The Communion Service is then proceeded with, one final prayer being added in behalf of those who have just become Deacons in the Church.

The Form and Manner of Ordering of Priests. The ground-plan of this Service is the same as that of the preceding. The Deacons are ordained before the Gospel, the Priests after. The Bishop's exhortation before putting the question brings out in a striking manner a picture of the whole pastoral duty and life. The first question dwells on the outward call  to the Priesthood; the second, third, and fourth, on the rule of faith and practice ; the fifth and sixth on the individual life ; the seventh and eighth on the submission to order and peace. Then follows a call to the congregation present to engage in silent prayer  on behalf of those about to be ordained to the Priesthood. After which the hymn Veni Creator  is sung, as it always has been sung since the 11th century on this occasion; and after another prayer the special act of Ordination is proceeded with. It is to be noticed that Priests present are to join with the Bishop in the laying on of hands in obedience to 1 Tim. iv. 14. The Charge given in this Ordination is threefold, (a ) The Dispensation of the Word; (b ) The Dispensation of the Sacraments; (c ) the "Power and Commandment" of Absolution, John xx. 23, and compare Matt, xvi. 19; xviii. 18. The Service of the Holy Communion is then proceeded with, the final collect being a twofold prayer for the newly-ordained and for the people. The concluding rubric is a direction for the order of the Service if Priests and Deacons are to be ordained on the same occasion.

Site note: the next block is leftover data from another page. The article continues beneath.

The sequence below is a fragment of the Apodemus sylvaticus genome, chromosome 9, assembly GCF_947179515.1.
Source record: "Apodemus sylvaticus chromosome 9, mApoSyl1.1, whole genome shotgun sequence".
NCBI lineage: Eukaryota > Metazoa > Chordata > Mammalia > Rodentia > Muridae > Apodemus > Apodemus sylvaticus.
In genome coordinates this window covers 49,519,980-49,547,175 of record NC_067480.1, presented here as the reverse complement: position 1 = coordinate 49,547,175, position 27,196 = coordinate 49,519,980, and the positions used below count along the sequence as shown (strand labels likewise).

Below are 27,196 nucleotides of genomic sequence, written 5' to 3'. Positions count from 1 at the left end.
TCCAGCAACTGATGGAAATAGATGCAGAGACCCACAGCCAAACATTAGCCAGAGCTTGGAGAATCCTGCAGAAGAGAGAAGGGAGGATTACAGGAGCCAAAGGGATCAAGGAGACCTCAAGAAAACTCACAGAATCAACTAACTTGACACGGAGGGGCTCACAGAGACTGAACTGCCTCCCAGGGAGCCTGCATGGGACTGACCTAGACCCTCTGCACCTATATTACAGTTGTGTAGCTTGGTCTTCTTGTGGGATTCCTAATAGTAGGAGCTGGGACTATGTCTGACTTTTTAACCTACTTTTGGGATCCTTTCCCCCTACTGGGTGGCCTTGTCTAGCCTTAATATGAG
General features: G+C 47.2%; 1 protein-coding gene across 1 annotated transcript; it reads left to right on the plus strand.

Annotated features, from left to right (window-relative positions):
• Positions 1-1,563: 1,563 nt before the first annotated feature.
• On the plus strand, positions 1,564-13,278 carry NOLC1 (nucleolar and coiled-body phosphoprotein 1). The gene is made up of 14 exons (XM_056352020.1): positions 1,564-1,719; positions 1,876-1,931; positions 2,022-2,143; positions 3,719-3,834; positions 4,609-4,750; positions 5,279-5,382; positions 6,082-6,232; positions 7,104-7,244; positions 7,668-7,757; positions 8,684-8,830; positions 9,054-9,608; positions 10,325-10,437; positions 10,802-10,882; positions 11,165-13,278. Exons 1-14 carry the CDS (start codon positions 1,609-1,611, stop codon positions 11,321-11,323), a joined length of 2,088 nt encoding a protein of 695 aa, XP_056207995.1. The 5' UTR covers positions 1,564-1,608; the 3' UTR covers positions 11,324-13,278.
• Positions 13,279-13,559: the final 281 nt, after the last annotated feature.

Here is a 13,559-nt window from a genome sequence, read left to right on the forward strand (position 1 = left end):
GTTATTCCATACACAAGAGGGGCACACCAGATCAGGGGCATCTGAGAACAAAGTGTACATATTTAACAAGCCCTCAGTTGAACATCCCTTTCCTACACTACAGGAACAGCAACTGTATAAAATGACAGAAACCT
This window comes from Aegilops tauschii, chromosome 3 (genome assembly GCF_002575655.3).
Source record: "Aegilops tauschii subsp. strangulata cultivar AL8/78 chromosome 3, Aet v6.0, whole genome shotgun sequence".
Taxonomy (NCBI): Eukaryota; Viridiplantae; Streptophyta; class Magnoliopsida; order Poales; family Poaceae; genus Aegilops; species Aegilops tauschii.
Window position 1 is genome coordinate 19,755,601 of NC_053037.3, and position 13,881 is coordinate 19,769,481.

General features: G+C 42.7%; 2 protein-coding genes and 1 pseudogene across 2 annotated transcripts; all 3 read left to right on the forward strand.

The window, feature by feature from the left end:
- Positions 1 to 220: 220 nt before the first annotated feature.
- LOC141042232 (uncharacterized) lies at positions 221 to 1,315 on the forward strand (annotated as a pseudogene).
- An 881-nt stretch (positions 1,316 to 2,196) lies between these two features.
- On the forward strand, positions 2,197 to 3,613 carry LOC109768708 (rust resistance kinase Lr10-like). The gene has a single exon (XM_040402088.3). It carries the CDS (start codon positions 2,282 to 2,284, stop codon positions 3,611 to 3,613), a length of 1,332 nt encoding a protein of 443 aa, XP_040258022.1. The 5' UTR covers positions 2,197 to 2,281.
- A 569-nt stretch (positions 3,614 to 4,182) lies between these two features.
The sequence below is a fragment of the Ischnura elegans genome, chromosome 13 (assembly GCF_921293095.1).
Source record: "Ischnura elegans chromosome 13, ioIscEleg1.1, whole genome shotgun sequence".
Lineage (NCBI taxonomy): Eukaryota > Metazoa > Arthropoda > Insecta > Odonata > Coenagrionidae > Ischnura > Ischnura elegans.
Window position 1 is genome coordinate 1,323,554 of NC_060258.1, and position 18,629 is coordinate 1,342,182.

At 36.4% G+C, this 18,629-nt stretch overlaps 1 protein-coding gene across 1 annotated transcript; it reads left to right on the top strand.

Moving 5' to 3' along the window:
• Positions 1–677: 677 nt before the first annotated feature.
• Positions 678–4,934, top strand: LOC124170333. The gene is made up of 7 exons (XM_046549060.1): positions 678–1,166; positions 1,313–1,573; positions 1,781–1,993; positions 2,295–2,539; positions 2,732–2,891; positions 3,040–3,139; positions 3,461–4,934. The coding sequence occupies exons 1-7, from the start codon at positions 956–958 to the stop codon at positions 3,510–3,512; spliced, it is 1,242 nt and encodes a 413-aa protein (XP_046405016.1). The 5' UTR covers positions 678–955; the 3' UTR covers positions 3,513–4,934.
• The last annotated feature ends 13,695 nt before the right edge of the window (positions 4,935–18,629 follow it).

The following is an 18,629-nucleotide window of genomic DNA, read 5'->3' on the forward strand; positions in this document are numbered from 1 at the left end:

The form of Ordaining and Consecrating of an Archbishop or Bishop. This form of Service differs from the other services in beginning with the Communion Service, placing the Sermon in its usual place in that Service, and then inserting the Litany after the Gospel and before the Consecration. The Service is to be conducted by the Archbishop, or some Bishop appointed by him. The presence of other Bishops is implied throughout, according to the old rule, which prescribed, as a matter of church order, though not of absolute necessity, that three Bishops at least should concur in the Consecration. The Candidate, vested in a Rochet, is presented by two Bishops, in accordance with a custom of great antiquity. The Queen's mandate is then read, and the oath of canonical obedience taken. The Litany contains a special suffrage and prayer. The questions which follow are substantially the same as in the Ordination of Priests; except that (a ) in the sixth the duty of enforcing discipline is insisted upon; and (b )the seventh requires a promise to be faithful in ordaining others; and (c ) the eighth lays stress on the duty of gentleness and charity. After this the Bishop elect is to put on the rest of the episcopal habit. The form of consecration itself corresponds to the Ordination of Priests, save that in place of conferring the power of absolution, we have St. Paul's exhortation to Timothy (2 Tim. i. 6, 7), to stir up the gift of Consecration in "power, love, and soberness." The charge at the delivery of the Bible takes the form of an earnest exhortation. The Holy Communion is then proceeded with.